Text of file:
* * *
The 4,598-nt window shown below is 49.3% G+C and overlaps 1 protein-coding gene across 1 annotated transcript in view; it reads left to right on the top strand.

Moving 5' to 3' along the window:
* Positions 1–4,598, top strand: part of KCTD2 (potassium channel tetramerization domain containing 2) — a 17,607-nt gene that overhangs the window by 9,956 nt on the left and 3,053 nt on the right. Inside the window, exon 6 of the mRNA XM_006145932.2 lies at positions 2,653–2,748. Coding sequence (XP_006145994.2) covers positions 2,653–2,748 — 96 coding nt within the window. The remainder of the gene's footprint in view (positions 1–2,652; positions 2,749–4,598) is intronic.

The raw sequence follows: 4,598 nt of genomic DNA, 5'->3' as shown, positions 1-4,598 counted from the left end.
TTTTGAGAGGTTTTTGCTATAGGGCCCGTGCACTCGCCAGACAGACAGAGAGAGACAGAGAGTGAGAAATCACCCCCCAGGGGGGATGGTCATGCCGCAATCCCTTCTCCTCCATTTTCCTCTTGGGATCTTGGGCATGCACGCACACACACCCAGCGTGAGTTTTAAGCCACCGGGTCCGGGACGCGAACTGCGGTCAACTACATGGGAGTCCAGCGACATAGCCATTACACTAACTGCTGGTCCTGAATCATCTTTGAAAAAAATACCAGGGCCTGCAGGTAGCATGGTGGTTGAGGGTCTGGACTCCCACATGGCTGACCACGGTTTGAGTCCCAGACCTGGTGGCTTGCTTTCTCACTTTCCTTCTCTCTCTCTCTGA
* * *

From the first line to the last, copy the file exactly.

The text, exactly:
The 4,598-nt window shown below is 49.3% G+C and overlaps 1 protein-coding gene across 1 annotated transcript in view; it reads left to right on the top strand.

Moving 5' to 3' along the window:
* Positions 1–4,598, top strand: part of KCTD2 (potassium channel tetramerization domain containing 2) — a 17,607-nt gene that overhangs the window by 9,956 nt on the left and 3,053 nt on the right. Inside the window, exon 6 of the mRNA XM_006145932.2 lies at positions 2,653–2,748. Coding sequence (XP_006145994.2) covers positions 2,653–2,748 — 96 coding nt within the window. The remainder of the gene's footprint in view (positions 1–2,652; positions 2,749–4,598) is intronic.

The raw sequence follows: 4,598 nt of genomic DNA, 5'->3' as shown, positions 1-4,598 counted from the left end.
TTTTGAGAGGTTTTTGCTATAGGGCCCGTGCACTCGCCAGACAGACAGAGAGAGACAGAGAGTGAGAAATCACCCCCCAGGGGGGATGGTCATGCCGCAATCCCTTCTCCTCCATTTTCCTCTTGGGATCTTGGGCATGCACGCACACACACCCAGCGTGAGTTTTAAGCCACCGGGTCCGGGACGCGAACTGCGGTCAACTACATGGGAGTCCAGCGACATAGCCATTACACTAACTGCTGGTCCTGAATCATCTTTGAAAAAAATACCAGGGCCTGCAGGTAGCATGGTGGTTGAGGGTCTGGACTCCCACATGGCTGACCACGGTTTGAGTCCCAGACCTGGTGGCTTGCTTTCTCACTTTCCTTCTCTCTCTCTCTGA